systems.
 
 In the New Economy workers are on the frontline interacting with
 customers and workers on the factory floor are empowered to make
 decisions.  This is the only way customized goods and services can be
 created quickly, with the highest quality, at the lowest cost and with
 the maximum flexibility.
 
 In the old economy, America had a real advantage because we were rich
 with natural resources and our large domestic market formed the basis
 for economies of scale. 
 
 In the New Economy, strategic resources no longer just come out of the
 ground (e.g. oil, coal, iron and wheat), the strategic resources are
 ideas and information that come out of our minds.
 
 The result is, as a Nation, we have gone from being resource rich in the
 old economy to resource poor in the new economy almost over night!  Our
 public education system has not successfully made the shift from
 teaching memorized facts to achieving the learning of critical thinking
 skills.  We are still trapped in a K-12 public education system which is
 preparing our youth for jobs that no longer exist.
 
 The New Economy is Global.  We are no longer alone at the top.  In fact,
 The United States is underprepared to compete with many other major
 industrialized trading regions in the world.
 
 Students in other industrialized countries are learning math, sciences
 and critical judgment skills more relevant to the New Economy.
 
 Other industrialized countries have an alternative path for the non-
 college bound including vocational study and a school-to-work transition
 which is tightly linked with apprenticeships and worker training in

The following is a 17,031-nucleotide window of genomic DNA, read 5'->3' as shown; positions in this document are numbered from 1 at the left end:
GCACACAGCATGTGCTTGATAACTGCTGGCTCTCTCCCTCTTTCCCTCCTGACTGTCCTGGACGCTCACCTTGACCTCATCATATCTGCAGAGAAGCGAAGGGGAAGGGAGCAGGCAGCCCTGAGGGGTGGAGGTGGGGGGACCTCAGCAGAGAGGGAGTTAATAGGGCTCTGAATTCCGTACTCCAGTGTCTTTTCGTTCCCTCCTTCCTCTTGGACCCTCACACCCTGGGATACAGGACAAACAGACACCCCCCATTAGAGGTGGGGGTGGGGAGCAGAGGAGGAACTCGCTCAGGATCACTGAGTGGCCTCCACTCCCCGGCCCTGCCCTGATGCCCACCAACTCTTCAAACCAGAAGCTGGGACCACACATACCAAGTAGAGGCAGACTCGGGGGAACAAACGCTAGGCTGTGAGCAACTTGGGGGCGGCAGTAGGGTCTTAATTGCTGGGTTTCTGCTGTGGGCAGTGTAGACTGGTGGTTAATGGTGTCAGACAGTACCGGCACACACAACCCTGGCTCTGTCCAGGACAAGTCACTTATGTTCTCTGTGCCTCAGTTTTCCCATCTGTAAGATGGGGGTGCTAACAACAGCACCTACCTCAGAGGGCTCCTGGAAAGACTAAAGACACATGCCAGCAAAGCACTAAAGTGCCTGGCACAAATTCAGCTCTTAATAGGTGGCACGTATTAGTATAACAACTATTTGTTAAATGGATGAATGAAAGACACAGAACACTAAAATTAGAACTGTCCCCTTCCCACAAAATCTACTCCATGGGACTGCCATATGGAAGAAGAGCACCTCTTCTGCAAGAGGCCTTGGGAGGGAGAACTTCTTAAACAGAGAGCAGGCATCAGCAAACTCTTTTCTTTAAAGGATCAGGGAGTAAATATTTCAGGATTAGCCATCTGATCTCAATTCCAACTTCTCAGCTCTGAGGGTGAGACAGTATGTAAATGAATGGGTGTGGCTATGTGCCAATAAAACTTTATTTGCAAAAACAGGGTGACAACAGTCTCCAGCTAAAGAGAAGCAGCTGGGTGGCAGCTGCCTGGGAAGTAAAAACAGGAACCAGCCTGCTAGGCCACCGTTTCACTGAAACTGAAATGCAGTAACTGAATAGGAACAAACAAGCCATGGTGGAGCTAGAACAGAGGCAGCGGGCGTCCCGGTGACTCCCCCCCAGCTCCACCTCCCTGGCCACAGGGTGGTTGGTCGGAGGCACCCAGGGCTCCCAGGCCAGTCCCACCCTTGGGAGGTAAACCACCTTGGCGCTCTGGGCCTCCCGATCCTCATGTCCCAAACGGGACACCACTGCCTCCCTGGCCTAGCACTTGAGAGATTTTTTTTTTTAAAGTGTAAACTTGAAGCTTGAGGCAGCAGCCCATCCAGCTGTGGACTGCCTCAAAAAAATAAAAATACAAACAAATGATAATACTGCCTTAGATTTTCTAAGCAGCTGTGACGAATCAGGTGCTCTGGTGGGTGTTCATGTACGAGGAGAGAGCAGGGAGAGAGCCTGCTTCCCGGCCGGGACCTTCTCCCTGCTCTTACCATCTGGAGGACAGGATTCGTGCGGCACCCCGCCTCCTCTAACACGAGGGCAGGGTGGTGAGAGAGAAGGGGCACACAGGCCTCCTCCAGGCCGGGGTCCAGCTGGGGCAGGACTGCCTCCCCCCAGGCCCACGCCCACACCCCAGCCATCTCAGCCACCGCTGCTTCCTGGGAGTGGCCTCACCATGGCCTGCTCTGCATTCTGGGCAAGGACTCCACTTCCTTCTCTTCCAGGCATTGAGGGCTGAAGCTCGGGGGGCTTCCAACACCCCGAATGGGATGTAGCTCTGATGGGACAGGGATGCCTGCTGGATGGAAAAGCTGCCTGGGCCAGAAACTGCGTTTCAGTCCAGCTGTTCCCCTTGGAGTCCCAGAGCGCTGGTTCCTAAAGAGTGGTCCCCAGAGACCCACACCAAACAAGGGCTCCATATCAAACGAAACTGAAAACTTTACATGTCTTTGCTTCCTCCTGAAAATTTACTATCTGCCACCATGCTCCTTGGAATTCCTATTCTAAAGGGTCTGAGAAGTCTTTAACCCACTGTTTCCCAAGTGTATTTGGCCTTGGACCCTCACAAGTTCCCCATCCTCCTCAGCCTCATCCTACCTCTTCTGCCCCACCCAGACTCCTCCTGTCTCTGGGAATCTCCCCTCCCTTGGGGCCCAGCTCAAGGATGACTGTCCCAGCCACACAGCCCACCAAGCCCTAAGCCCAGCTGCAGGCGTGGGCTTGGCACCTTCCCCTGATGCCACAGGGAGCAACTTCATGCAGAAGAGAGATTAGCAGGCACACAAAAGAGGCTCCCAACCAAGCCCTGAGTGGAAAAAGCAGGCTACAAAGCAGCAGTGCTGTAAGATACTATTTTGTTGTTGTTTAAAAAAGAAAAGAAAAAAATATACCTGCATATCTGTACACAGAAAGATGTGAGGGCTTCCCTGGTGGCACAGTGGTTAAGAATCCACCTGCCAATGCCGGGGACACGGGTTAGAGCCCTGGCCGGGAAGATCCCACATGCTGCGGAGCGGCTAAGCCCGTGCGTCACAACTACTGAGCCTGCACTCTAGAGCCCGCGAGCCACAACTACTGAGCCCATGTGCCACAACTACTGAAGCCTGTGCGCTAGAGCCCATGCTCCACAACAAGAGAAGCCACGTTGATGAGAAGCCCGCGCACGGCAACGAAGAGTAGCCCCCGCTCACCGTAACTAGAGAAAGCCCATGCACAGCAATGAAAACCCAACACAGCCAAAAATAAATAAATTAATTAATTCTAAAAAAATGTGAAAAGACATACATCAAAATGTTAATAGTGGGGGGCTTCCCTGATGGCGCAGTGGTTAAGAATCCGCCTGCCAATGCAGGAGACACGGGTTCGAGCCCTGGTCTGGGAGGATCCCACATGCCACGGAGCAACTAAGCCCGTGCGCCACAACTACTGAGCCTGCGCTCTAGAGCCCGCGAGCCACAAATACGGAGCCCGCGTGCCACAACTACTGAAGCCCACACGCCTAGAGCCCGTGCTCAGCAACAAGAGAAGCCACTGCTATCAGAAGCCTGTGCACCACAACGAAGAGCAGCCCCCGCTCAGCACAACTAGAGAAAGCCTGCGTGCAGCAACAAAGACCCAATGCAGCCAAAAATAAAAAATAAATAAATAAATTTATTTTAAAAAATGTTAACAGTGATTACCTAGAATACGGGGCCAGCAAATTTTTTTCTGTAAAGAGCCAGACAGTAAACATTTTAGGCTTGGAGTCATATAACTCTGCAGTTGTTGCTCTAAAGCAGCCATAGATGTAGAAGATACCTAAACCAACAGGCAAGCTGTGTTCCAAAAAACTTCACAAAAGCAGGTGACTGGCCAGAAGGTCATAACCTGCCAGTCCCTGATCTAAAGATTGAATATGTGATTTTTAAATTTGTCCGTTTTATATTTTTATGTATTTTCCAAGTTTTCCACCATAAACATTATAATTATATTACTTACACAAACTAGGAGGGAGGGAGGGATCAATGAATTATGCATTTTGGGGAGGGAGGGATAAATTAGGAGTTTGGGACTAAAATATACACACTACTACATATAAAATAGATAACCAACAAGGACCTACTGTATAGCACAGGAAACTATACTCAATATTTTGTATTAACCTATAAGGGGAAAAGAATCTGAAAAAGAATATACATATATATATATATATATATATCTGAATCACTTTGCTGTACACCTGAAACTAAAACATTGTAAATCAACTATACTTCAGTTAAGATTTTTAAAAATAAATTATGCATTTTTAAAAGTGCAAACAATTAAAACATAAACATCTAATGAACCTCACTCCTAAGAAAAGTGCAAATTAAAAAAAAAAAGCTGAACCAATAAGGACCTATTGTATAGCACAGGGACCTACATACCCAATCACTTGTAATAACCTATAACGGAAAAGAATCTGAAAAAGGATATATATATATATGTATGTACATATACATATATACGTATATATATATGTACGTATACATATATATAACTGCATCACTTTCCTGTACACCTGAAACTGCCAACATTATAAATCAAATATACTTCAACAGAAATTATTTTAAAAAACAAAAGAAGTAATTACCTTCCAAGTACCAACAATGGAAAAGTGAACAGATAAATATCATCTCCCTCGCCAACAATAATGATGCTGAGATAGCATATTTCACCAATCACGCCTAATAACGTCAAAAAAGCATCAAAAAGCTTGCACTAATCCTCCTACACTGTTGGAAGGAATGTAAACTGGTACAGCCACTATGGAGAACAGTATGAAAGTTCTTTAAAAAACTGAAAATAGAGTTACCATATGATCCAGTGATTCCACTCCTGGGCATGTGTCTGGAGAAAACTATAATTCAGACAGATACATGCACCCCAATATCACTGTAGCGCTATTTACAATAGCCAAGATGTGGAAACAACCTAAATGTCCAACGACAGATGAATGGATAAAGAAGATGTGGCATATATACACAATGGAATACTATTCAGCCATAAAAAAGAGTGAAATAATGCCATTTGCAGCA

industry.
 
 We have few alternatives for non-college bound students so they can
 participate productively in the high skilled work of the New Economy.
 
 The greatest certainty about the New Economy is the pace of change.
 Young people in school today can reasonably expect to have 4 or 5
 careers.  Skill needs will constantly change too.  Education therefore
 must become a lifelong pursuit not just an institutional experience
 early in one's life.  Education, training and retraining must become as 
 much an ongoing experience in our lives as exercise and vacations.
 
 Most Americans see our largest corporations going through massive
 restructurings, layoffs and downsizing.  People know something has
 changed and they are scared because they don't fully understand it and
 they see people they know losing their jobs.
 
 They also see their neighbors buying high quality, lower priced products
 from abroad and they ask why we can't build these same products or
 better ones here at home?
 
 The answer is, we can.  But only if we have a public education system
 which will turn out a worldclass product.  We need an education system
 which will educate all our students, not just the top 15-20%.